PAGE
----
Football | Jumbos defense a bright spot despite loss to Bantams
Tufts holds Trinity offense to lowest point total in six years
Published: Sunday, October 16, 2011
Updated: Monday, October 17, 2011 02:10
Trinity marched into Saturday's Homecoming game as the cream of the NESCAC crop, owning a 3−0 record, averaging over 25 points per game and fresh off a 35−0 drubbing of Hamilton, a team that beat Tufts in Week 1.
The Jumbos entered as the Bantams' polar opposite, at 0−3, featuring an inexperienced senior Johnny Lindquist at quarterback and with senior defensive lineman Nick Croteau — Tufts' only defensive player with a sack this season — week−to−week with an elbow injury.
But in front of what will surely have been the largest crowd at Zimman Field all season, Tufts' defense made the gap between these two programs seem far smaller than the records show. The Jumbos held the Bantams to just nine points, Trinity's lowest scoring output since 2005, and kept Tufts in the game all the way through.
The problem was Tufts' offense, which again sputtered as the Jumbos lost their 11th straight game, this time 9−0.
"I'm incredibly proud of the defense. Those kids play hard. They practiced hard all week," interim head coach Jay Civetti said. "Like I said to the guys, we've got a team with fight, now we've got a defense with attitude."
Trinity stuck to its bread and "Bunker" all game along, rushing for 270 yards on 45 carries between sophomores Evan Bunker and Ben Crick.
But the Jumbos turned the Bantams over on downs three times, a number equal to the amount of passing yards Bantams starting quarterback Hedley Jennings had in the contest.
Jennings, who was subbed out in the second half for backup Ryan Burgess, had one completion on the day to match one interception, thrown to Tufts junior Austin Crittenden in the first quarter.
Perhaps the Jumbos defense's biggest stand came on a drive when Trinity did score points. Up 6−0 and with the ball at the Tufts 26 following a short punt by junior Marty Finnegan, Trinity could not find a way to get into the end zone, and settled for a field goal.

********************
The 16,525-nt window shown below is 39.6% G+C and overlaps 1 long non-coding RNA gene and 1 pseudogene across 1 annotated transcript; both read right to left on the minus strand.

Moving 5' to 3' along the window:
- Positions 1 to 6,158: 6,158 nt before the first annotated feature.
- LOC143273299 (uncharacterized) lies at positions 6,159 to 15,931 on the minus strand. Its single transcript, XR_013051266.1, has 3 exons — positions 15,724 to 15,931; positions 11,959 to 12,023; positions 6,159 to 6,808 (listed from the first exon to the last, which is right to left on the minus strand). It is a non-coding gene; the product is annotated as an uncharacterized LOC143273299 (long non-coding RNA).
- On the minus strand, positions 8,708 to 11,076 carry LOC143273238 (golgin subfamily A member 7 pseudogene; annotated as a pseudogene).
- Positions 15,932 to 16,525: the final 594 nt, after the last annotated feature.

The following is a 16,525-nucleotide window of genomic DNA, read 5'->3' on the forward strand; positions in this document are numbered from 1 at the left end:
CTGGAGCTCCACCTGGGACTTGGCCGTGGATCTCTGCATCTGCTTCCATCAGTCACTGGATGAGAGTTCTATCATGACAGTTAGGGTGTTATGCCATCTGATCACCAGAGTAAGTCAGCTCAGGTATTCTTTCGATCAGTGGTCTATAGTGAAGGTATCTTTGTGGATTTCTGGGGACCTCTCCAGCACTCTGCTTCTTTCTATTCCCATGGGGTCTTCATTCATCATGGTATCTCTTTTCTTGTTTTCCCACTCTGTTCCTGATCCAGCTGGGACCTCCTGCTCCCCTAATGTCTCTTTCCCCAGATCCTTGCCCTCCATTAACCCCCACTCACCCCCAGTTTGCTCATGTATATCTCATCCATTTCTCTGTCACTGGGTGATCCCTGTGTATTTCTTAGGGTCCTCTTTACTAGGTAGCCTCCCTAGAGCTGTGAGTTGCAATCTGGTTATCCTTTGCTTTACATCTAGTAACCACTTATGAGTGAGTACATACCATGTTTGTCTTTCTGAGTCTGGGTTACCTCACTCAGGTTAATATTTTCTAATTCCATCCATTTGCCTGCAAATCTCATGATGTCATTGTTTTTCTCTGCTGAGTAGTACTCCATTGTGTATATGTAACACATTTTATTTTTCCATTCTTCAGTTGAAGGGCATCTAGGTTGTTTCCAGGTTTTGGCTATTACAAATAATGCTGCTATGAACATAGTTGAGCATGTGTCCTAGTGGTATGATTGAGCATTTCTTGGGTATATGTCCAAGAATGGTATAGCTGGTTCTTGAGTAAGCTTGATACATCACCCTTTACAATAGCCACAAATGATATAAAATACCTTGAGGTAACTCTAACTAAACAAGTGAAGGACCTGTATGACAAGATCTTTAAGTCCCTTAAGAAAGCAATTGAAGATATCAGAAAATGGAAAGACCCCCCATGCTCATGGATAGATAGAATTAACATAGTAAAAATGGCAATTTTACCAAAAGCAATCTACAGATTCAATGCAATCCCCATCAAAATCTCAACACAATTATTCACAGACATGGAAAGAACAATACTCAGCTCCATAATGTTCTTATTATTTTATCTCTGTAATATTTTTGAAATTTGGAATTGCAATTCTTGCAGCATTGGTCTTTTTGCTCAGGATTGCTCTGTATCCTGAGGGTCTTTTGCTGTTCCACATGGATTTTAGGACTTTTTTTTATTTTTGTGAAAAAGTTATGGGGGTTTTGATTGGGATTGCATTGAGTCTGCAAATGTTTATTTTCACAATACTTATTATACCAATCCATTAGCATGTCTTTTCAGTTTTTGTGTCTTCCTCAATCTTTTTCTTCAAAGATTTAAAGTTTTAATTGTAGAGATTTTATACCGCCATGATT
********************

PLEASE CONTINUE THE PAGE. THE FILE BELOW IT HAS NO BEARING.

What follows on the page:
"On that field goal we had our backs against the wall, we had terrible field position starting out and we gave it to 'em," senior tri−captain linebacker J.T. Rinciari said. "It was great confidence−wise for our defense, [showing] that we can hang with anyone in the league."
Trinity's offense, with a passing game that was completely inept, was one−dimensional Saturday, making for a physical grind. With everyone in the stadium knowing that Trinity was going to run, the Bantams' bruising offensive line — filled with upperclassmen who have played together for years — still made room for the backs to gain yards between the 20s.
"Even though we weren't doing so much in the passing game, they put more guys in the box and we saddled up," junior Bantams center Andrew Weiss said. "That's our mentality, that's our identity."
At many decisive moments, though, the Jumbos fought back, even without Croteau and junior offensive lineman Chris Toole, who endured a leg injury in the first half.
Senior linebacker Zack Skarzynski led the team with 18 tackles, 2.5 of which came for a loss, and it was junior defensive lineman Curtis Yancy who pressured Jennings into throwing the pick to Crittenden in the first quarter.
"That's what we can hang our hat on," Rinciari said. "Guys went down, and other guys stepped up and we didn't change. We kept flying around, making gang tackles, getting three−and−outs."
The Jumbos defense will need to build on Saturday's showing as Tufts enters the second half of its season, especially since the team's offense is still a glaring work in progress.
Playing against the top scoring defense in the NESCAC, Tufts managed 146 yards of total offense and just 13 rushing yards on 26 carries on Saturday. The Jumbos converted two of 14 chances on third down, and Lindquist was sacked four times before being taken out of the game in favor of junior John Dodds in the fourth quarter.
"John had a great week of practice, and I felt that Lindquist, at the end of the game there, something wasn't clicking," Civetti said.
"We had a couple conversations about those sacks and about making the play and throwing the ball, and I didn't feel like he was executing at the level that I expect of him."